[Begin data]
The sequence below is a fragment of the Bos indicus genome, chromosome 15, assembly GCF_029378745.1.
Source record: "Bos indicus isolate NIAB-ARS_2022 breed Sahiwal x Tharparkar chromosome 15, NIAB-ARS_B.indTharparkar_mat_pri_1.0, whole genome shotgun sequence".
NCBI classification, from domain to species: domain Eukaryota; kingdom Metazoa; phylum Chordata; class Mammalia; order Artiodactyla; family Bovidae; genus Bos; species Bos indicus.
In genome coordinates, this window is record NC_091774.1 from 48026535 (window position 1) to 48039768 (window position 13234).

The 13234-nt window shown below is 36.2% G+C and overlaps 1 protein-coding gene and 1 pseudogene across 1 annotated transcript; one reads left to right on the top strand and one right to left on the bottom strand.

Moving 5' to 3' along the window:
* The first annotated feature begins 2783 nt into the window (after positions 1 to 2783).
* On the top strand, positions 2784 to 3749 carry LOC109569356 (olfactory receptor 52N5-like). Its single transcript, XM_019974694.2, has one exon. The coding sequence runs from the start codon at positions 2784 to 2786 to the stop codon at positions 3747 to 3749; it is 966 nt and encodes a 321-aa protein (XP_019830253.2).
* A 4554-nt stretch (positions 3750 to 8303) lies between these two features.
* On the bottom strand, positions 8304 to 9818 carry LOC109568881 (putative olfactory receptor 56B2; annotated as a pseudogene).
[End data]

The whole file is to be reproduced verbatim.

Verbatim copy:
The sequence below is a fragment of the Bos indicus genome, chromosome 15, assembly GCF_029378745.1.
Source record: "Bos indicus isolate NIAB-ARS_2022 breed Sahiwal x Tharparkar chromosome 15, NIAB-ARS_B.indTharparkar_mat_pri_1.0, whole genome shotgun sequence".
NCBI classification, from domain to species: domain Eukaryota; kingdom Metazoa; phylum Chordata; class Mammalia; order Artiodactyla; family Bovidae; genus Bos; species Bos indicus.
In genome coordinates, this window is record NC_091774.1 from 48026535 (window position 1) to 48039768 (window position 13234).

The 13234-nt window shown below is 36.2% G+C and overlaps 1 protein-coding gene and 1 pseudogene across 1 annotated transcript; one reads left to right on the top strand and one right to left on the bottom strand.

Moving 5' to 3' along the window:
* The first annotated feature begins 2783 nt into the window (after positions 1 to 2783).
* On the top strand, positions 2784 to 3749 carry LOC109569356 (olfactory receptor 52N5-like). Its single transcript, XM_019974694.2, has one exon. The coding sequence runs from the start codon at positions 2784 to 2786 to the stop codon at positions 3747 to 3749; it is 966 nt and encodes a 321-aa protein (XP_019830253.2).
* A 4554-nt stretch (positions 3750 to 8303) lies between these two features.
* On the bottom strand, positions 8304 to 9818 carry LOC109568881 (putative olfactory receptor 56B2; annotated as a pseudogene).